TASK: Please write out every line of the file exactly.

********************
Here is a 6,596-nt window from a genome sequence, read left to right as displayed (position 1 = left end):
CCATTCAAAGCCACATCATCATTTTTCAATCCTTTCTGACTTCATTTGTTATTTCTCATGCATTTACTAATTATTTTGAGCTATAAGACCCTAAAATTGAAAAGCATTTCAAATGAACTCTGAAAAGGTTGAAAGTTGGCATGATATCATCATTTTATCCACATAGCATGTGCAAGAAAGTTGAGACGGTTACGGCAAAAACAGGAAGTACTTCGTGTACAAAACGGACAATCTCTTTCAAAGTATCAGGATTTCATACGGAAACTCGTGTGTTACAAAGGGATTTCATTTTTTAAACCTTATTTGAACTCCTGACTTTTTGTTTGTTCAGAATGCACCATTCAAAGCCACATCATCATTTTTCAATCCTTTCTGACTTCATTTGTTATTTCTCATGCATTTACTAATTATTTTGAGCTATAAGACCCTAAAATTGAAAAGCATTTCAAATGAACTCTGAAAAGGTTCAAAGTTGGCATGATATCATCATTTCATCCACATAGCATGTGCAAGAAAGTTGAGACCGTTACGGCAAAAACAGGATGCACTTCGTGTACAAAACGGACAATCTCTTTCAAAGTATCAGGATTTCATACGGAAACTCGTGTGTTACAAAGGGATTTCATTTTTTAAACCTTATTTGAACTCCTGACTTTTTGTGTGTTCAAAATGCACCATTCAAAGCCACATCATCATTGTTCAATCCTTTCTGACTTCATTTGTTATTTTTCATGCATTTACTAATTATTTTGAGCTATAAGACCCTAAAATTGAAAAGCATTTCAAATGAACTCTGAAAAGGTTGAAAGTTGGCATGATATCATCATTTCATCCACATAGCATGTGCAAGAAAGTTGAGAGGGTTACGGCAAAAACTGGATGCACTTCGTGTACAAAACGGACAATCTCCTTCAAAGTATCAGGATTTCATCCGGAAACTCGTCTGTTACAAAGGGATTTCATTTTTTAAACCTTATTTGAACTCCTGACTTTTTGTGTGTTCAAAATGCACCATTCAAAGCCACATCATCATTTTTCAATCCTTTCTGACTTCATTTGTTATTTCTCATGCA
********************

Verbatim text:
Here is a 6,596-nt window from a genome sequence, read left to right as displayed (position 1 = left end):
CCATTCAAAGCCACATCATCATTTTTCAATCCTTTCTGACTTCATTTGTTATTTCTCATGCATTTACTAATTATTTTGAGCTATAAGACCCTAAAATTGAAAAGCATTTCAAATGAACTCTGAAAAGGTTGAAAGTTGGCATGATATCATCATTTTATCCACATAGCATGTGCAAGAAAGTTGAGACGGTTACGGCAAAAACAGGAAGTACTTCGTGTACAAAACGGACAATCTCTTTCAAAGTATCAGGATTTCATACGGAAACTCGTGTGTTACAAAGGGATTTCATTTTTTAAACCTTATTTGAACTCCTGACTTTTTGTTTGTTCAGAATGCACCATTCAAAGCCACATCATCATTTTTCAATCCTTTCTGACTTCATTTGTTATTTCTCATGCATTTACTAATTATTTTGAGCTATAAGACCCTAAAATTGAAAAGCATTTCAAATGAACTCTGAAAAGGTTCAAAGTTGGCATGATATCATCATTTCATCCACATAGCATGTGCAAGAAAGTTGAGACCGTTACGGCAAAAACAGGATGCACTTCGTGTACAAAACGGACAATCTCTTTCAAAGTATCAGGATTTCATACGGAAACTCGTGTGTTACAAAGGGATTTCATTTTTTAAACCTTATTTGAACTCCTGACTTTTTGTGTGTTCAAAATGCACCATTCAAAGCCACATCATCATTGTTCAATCCTTTCTGACTTCATTTGTTATTTTTCATGCATTTACTAATTATTTTGAGCTATAAGACCCTAAAATTGAAAAGCATTTCAAATGAACTCTGAAAAGGTTGAAAGTTGGCATGATATCATCATTTCATCCACATAGCATGTGCAAGAAAGTTGAGAGGGTTACGGCAAAAACTGGATGCACTTCGTGTACAAAACGGACAATCTCCTTCAAAGTATCAGGATTTCATCCGGAAACTCGTCTGTTACAAAGGGATTTCATTTTTTAAACCTTATTTGAACTCCTGACTTTTTGTGTGTTCAAAATGCACCATTCAAAGCCACATCATCATTTTTCAATCCTTTCTGACTTCATTTGTTATTTCTCATGCA